Everywhere you go on the Web, you leave breadcrumbs behind -- a comment here, a "like" there, a tweet, and so on. Those tracks may one day come back to haunt you.
Today's reason to be paranoid: Wall Street Journal reporters Julia Angwin and Steve Stecklow's fascinating piece detailing the growth in "scraping" Web sites for information.
Widely known to Web savvy types but obscure to the general public, "scraping" involves using software to hoover up data off Web sites -- usually information posted in public forums or social networks -- and tuck it away into a database, usually for the purpose of selling it to someone else.
[ See also: What's wrong with Facebook's 'Group' grope ]
Companies scrape Web sites to find out what people are saying about their products, find people to sell products to, or figure out who to hire. Marginally legal, scraping is essentially stealing, even if the information is out in public for all to see. Worse, it can violate your privacy in a big way.
The WSJ zooms in on the case of a site called PatientsLikeMe, whose "mood" discussion boards were thoroughly scraped last May, violating the privacy of hundreds of users who posted information about their own personal struggles with mood disorders, including the medications they use.
The scraper in question? The Nieslen Company. Yes, that's right, the TV ratings people. They also operate several Net-centric data mining concerns, one of which pulls nasty sh** like this (or did, until its new CEO stopped the practice, shortly after PatientsLikeMe sent them a cease-and-desist nastygram).
Nielsen is hardly alone amongst the scrapers. Gleaning information from the InterWebs is becoming a big ticket business. To wit:
Marketers spent $7.8 billion on online and offline data in 2009, according to the New York management consulting firm Winterberry Group LLC. Spending on data from online sources is set to more than double, to $840 million in 2012 from $410 million in 2009.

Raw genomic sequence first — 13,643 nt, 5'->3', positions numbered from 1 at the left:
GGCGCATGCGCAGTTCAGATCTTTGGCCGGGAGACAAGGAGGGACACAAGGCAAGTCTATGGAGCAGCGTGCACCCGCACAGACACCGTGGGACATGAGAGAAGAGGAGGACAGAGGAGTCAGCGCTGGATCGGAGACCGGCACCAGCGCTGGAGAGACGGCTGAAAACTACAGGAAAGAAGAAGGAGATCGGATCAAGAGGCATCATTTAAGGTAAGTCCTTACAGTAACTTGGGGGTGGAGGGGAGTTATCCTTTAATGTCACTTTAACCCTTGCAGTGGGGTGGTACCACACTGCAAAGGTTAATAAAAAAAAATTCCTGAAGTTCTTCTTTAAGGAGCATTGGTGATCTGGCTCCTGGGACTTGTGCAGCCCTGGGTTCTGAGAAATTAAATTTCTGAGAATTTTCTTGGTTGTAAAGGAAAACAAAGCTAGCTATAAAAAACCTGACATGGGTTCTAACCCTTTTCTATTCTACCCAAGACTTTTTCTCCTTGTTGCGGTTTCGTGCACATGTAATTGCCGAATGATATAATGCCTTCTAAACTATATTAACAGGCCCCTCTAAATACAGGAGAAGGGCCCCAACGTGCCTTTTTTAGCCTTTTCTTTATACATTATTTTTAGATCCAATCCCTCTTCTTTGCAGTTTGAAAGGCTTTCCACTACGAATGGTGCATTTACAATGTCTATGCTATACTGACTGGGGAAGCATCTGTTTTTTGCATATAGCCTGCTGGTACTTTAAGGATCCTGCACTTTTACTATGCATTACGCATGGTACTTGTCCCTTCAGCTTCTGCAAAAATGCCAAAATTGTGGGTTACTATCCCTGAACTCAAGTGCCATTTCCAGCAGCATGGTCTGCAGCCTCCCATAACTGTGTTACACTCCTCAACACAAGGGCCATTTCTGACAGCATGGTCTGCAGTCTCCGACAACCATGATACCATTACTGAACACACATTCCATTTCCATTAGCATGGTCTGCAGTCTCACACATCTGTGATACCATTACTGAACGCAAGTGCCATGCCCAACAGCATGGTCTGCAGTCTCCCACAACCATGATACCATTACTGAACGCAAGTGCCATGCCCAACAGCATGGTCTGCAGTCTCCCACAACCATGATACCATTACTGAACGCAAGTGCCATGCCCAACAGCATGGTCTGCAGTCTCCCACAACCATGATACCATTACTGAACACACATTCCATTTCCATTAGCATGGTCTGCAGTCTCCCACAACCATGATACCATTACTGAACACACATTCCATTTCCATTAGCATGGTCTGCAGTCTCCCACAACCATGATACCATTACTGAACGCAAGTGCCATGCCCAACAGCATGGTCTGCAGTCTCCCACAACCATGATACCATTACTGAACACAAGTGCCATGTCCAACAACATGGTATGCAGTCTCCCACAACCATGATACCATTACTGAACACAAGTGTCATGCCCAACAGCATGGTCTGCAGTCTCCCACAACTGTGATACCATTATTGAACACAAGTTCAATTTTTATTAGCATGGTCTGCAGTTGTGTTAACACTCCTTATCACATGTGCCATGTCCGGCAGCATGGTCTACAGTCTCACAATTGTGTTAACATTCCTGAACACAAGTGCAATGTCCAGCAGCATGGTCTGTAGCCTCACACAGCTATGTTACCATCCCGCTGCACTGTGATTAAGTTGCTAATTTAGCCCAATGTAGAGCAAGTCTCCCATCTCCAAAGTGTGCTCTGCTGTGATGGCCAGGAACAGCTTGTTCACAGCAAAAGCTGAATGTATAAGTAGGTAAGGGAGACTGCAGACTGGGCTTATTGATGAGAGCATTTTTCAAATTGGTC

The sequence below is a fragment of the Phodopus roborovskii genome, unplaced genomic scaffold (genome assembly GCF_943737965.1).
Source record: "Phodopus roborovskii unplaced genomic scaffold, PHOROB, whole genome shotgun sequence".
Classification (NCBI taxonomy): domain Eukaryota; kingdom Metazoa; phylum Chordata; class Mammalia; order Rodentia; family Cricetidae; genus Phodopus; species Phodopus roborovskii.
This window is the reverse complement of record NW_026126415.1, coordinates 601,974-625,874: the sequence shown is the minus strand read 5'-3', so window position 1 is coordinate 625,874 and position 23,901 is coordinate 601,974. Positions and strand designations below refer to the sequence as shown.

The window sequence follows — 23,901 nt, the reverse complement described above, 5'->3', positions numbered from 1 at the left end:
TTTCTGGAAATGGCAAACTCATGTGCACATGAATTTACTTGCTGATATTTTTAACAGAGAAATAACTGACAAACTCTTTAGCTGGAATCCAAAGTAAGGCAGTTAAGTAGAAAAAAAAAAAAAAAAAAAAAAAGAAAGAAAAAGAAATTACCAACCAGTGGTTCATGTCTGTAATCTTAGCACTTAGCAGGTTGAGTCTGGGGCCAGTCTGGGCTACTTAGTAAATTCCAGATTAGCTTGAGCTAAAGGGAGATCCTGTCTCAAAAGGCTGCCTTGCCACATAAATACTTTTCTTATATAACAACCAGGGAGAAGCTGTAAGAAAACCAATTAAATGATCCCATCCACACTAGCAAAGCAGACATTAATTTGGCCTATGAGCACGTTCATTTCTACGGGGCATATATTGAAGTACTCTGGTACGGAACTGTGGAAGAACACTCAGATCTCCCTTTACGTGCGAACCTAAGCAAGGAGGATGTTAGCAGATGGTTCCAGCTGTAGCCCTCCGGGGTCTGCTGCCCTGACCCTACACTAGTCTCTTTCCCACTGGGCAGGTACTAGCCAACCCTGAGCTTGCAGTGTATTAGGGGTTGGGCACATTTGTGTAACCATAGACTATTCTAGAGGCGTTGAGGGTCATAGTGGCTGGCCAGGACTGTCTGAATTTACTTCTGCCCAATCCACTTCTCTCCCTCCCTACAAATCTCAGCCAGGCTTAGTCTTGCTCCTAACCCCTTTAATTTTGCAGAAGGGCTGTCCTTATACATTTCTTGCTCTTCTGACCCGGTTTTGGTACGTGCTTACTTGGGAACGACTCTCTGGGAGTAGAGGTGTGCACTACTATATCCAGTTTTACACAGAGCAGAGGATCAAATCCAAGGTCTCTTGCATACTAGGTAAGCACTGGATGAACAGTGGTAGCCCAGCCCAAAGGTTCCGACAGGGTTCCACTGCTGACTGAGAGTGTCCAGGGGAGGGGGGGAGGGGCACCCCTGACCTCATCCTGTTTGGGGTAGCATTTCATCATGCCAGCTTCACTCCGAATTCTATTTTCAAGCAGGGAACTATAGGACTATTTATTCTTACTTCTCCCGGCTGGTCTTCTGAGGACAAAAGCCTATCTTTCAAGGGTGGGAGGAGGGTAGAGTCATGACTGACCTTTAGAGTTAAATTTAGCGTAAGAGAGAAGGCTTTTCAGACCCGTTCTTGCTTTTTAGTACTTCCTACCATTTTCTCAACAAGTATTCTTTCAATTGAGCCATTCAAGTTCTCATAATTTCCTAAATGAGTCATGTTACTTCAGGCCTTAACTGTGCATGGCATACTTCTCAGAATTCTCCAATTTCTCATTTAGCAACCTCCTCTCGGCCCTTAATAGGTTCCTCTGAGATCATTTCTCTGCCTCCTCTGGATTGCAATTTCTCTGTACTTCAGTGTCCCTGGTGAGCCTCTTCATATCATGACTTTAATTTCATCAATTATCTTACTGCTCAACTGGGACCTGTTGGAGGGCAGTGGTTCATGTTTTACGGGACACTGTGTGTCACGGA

And yes, the stuff you post on social networks like Facebook is also in the mix. The Journal quotes one low-rent scraping company that was hired to "scrape Facebook for a multi-level marketing company that wanted email addresses of users who 'like' the firm's page—as well as their friends—so they all could be pitched products."
Think about that the next time you decide to "Like" something on FB. Hope it's not an embarrassing personal hygiene product.
Most sites, including Facebook, actively try to thwart scraper bots, for the simple reason that they claim ownership over this information and want the option to sell it themselves to potential advertisers (usually in some aggregate or anonymized form). But they don't always succeed. The security geek who compiled profiles for 170 million Facebook users last July did it by creating software bots that scraped the site for user IDs.
Even if you post pseudonymously in most places (hard to do on Facebook and other social nets), you run the risk of someone connecting your alter ego with your actual identity -- like, say, through an email address or Web site associated with a comment. (In the PatientsLikeMe case, some of the site's users linked from their pseudo identity to blogs that identified them by name.) Scrape together enough information, and it's possible to put together a fairly robust profile of a person. It could be happening to you right now, as you read this.
What can you do? Be very careful about what you say online, especially in anger. If you use a pseudonym, make sure it can't be traced to your real identity. Create an email address on Gmail or Yahoo Mail that doesn't use any part of your name in it, and use that for your online communications. Don't link to your Web site or blog unless you feel OK with people connecting what you just said to who you are. Be very wary of revealing anything confidential or embarrassing on message boards or in comments, even anonymously. Most of them log your IP address, which can ultimately be traced back to your Internet account.
More important though, the issue of scraping brings up the bigger question of who owns -- and controls -- the information you put out there on the Web. Data miners will always claim that they do. I think they're wrong. But without some kind of Federal protection for our personal information, that's a fight we'll invariably lose.
ITworld TY4NS blogger Dan Tynan will never sell or share your personal information, but he might read it from time to time and snicker. Visit his snarky humor site eSarcasm (Geek Humor Gone Wild) or follow him on Twitter:@tynan_on_tech.